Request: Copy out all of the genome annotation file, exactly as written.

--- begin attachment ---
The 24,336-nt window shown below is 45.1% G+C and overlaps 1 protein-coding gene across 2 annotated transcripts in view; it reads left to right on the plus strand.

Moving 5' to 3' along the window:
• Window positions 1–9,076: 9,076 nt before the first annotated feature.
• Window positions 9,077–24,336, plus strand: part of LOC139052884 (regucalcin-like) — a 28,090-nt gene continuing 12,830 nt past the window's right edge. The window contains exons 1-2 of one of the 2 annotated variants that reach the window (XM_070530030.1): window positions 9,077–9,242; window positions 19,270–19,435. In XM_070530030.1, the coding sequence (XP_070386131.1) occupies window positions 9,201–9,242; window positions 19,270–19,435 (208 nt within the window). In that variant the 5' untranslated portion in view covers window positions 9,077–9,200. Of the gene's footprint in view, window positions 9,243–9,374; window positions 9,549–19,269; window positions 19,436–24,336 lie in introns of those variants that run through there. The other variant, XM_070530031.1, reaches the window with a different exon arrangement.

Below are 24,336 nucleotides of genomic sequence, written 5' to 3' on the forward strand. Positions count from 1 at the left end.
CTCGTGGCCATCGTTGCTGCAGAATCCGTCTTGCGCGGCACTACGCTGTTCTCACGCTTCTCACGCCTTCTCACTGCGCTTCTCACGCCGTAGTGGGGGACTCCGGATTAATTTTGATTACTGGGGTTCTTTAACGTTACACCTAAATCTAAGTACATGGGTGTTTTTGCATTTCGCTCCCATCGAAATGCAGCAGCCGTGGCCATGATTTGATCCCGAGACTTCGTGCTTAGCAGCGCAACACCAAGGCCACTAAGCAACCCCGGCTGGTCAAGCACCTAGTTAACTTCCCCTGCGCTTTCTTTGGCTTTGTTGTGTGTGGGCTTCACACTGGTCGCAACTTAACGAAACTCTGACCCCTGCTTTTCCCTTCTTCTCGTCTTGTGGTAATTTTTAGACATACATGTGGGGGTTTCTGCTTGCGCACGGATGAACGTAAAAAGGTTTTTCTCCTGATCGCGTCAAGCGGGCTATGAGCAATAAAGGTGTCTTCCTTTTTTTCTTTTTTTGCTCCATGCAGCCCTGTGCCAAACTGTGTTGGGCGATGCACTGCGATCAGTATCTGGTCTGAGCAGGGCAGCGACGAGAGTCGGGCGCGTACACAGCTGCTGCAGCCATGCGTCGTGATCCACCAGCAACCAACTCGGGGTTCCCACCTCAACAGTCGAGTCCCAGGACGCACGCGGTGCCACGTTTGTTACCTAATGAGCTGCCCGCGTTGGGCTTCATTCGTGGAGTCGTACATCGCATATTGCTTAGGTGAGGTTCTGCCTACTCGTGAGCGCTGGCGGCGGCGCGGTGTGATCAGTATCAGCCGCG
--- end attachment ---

The 24,336-nt window shown below is 45.1% G+C and overlaps 1 protein-coding gene across 2 annotated transcripts in view; it reads left to right on the plus strand.

Moving 5' to 3' along the window:
• Window positions 1–9,076: 9,076 nt before the first annotated feature.
• Window positions 9,077–24,336, plus strand: part of LOC139052884 (regucalcin-like) — a 28,090-nt gene continuing 12,830 nt past the window's right edge. The window contains exons 1-2 of one of the 2 annotated variants that reach the window (XM_070530030.1): window positions 9,077–9,242; window positions 19,270–19,435. In XM_070530030.1, the coding sequence (XP_070386131.1) occupies window positions 9,201–9,242; window positions 19,270–19,435 (208 nt within the window). In that variant the 5' untranslated portion in view covers window positions 9,077–9,200. Of the gene's footprint in view, window positions 9,243–9,374; window positions 9,549–19,269; window positions 19,436–24,336 lie in introns of those variants that run through there. The other variant, XM_070530031.1, reaches the window with a different exon arrangement.

Below are 24,336 nucleotides of genomic sequence, written 5' to 3' on the forward strand. Positions count from 1 at the left end.
CTCGTGGCCATCGTTGCTGCAGAATCCGTCTTGCGCGGCACTACGCTGTTCTCACGCTTCTCACGCCTTCTCACTGCGCTTCTCACGCCGTAGTGGGGGACTCCGGATTAATTTTGATTACTGGGGTTCTTTAACGTTACACCTAAATCTAAGTACATGGGTGTTTTTGCATTTCGCTCCCATCGAAATGCAGCAGCCGTGGCCATGATTTGATCCCGAGACTTCGTGCTTAGCAGCGCAACACCAAGGCCACTAAGCAACCCCGGCTGGTCAAGCACCTAGTTAACTTCCCCTGCGCTTTCTTTGGCTTTGTTGTGTGTGGGCTTCACACTGGTCGCAACTTAACGAAACTCTGACCCCTGCTTTTCCCTTCTTCTCGTCTTGTGGTAATTTTTAGACATACATGTGGGGGTTTCTGCTTGCGCACGGATGAACGTAAAAAGGTTTTTCTCCTGATCGCGTCAAGCGGGCTATGAGCAATAAAGGTGTCTTCCTTTTTTTCTTTTTTTGCTCCATGCAGCCCTGTGCCAAACTGTGTTGGGCGATGCACTGCGATCAGTATCTGGTCTGAGCAGGGCAGCGACGAGAGTCGGGCGCGTACACAGCTGCTGCAGCCATGCGTCGTGATCCACCAGCAACCAACTCGGGGTTCCCACCTCAACAGTCGAGTCCCAGGACGCACGCGGTGCCACGTTTGTTACCTAATGAGCTGCCCGCGTTGGGCTTCATTCGTGGAGTCGTACATCGCATATTGCTTAGGTGAGGTTCTGCCTACTCGTGAGCGCTGGCGGCGGCGCGGTGTGATCAGTATCAGCCGCG